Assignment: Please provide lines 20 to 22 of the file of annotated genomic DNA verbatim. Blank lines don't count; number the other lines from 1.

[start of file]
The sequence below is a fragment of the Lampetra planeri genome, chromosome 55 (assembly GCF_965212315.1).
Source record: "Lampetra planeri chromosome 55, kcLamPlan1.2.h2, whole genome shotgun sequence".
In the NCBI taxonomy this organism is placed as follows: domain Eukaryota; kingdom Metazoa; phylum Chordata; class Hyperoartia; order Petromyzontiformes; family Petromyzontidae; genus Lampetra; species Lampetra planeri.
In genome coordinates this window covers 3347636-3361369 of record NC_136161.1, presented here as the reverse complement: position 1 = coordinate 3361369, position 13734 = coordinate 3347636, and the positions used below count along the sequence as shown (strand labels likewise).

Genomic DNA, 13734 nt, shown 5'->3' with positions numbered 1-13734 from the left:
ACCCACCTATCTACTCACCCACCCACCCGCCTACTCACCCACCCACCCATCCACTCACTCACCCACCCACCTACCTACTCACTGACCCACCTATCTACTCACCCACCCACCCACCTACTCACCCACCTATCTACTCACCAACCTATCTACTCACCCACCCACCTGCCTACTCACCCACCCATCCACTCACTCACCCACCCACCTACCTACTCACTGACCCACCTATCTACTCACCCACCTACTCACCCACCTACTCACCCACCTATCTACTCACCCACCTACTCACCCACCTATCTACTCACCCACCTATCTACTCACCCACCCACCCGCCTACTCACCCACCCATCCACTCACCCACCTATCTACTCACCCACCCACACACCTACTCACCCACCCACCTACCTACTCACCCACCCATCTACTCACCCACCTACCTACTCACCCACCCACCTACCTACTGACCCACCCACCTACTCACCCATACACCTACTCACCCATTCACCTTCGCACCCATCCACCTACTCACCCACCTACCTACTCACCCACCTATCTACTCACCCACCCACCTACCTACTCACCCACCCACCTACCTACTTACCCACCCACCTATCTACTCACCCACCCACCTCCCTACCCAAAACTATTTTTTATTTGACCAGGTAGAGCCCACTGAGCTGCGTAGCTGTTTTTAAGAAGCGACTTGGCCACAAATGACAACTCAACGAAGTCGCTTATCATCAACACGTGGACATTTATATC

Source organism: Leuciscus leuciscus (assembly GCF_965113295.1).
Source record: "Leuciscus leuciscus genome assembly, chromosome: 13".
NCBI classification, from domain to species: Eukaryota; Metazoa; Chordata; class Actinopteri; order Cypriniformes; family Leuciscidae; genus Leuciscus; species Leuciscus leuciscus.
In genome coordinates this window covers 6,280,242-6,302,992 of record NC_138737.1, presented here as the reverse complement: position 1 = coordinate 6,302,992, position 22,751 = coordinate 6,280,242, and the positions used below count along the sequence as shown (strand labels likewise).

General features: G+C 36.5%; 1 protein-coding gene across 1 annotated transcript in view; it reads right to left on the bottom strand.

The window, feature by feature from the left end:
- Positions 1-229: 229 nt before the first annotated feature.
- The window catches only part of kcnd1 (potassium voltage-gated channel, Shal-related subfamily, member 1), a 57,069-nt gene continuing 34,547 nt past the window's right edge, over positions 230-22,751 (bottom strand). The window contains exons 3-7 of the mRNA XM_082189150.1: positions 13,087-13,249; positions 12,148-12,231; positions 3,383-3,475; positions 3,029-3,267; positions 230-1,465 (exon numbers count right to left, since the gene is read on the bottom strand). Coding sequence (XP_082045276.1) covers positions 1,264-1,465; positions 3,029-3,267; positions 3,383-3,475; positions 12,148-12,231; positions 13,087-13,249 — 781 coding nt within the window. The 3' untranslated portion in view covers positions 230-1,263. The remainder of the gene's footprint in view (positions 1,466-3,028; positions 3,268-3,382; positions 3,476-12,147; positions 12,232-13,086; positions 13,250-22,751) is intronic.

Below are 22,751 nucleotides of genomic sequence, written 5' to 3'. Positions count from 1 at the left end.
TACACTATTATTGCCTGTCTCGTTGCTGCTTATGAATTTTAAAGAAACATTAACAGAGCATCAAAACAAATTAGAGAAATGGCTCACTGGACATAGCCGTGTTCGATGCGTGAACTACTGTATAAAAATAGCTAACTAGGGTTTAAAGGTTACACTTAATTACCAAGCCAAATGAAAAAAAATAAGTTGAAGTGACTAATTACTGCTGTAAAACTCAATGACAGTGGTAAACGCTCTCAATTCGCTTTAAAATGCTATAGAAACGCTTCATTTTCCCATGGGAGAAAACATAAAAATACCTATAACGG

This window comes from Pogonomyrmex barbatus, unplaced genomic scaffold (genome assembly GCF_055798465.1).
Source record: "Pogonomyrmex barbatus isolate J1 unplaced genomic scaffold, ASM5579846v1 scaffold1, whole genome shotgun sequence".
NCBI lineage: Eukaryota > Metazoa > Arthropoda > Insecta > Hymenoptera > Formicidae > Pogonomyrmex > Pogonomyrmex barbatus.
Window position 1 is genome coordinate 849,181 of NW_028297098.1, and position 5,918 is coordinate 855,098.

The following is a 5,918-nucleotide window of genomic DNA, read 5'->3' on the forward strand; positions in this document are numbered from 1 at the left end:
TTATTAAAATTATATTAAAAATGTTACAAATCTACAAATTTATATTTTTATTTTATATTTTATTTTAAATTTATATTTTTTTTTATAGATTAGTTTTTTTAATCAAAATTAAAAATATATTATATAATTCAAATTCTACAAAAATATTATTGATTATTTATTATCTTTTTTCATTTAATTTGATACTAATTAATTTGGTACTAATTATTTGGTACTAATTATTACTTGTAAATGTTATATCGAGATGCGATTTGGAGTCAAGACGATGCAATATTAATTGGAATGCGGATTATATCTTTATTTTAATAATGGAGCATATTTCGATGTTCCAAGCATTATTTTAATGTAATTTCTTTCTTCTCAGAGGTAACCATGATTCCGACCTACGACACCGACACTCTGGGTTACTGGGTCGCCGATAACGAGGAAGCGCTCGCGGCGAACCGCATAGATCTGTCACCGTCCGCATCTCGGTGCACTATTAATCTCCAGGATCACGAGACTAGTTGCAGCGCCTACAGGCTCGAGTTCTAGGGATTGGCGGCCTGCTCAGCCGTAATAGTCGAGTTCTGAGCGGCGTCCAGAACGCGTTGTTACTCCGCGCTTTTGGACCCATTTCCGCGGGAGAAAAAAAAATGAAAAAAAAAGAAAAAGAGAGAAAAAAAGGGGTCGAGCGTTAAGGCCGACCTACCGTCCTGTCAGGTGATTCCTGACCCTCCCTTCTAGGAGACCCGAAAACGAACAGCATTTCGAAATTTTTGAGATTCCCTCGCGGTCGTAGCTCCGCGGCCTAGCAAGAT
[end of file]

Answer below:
Window position 1 is genome coordinate 849,181 of NW_028297098.1, and position 5,918 is coordinate 855,098.

The following is a 5,918-nucleotide window of genomic DNA, read 5'->3' on the forward strand; positions in this document are numbered from 1 at the left end:
TTATTAAAATTATATTAAAAATGTTACAAATCTACAAATTTATATTTTTATTTTATATTTTATTTTAAATTTATATTTTTTTTTATAGATTAGTTTTTTTAATCAAAATTAAAAATATATTATATAATTCAAATTCTACAAAAATATTATTGATTATTTATTATCTTTTTTCATTTAATTTGATACTAATTAATTTGGTACTAATTATTTGGTACTAATTATTACTTGTAAATGTTATATCGAGATGCGATTTGGAGTCAAGACGATGCAATATTAATTGGAATGCGGATTATATCTTTATTTTAATAATGGAGCATATTTCGATGTTCCAAGCATTATTTTAATGTAATTTCTTTCTTCTCAGAGGTAACCATGATTCCGACCTACGACACCGACACTCTGGGTTACTGGGTCGCCGATAACGAGGAAGCGCTCGCGGCGAACCGCATAGATCTGTCACCGTCCGCATCTCGGTGCACTATTAATCTCCAGGATCACGAGACTAGTTGCAGCGCCTACAGGCTCGAGTTCTAGGGATTGGCGGCCTGCTCAGCCGTAATAGTCGAGTTCTGAGCGGCGTCCAGAACGCGTTGTTACTCCGCGCTTTTGGACCCATTTCCGCGGGAGAAAAAAAAATGAAAAAAAAAGAAAAAGAGAGAAAAAAAGGGGTCGAGCGTTAAGGCCGACCTACCGTCCTGTCAGGTGATTCCTGACCCTCCCTTCTAGGAGACCCGAAAACGAACAGCATTTCGAAATTTTTGAGATTCCCTCGCGGTCGTAGCTCCGCGGCCTAGCAAGAT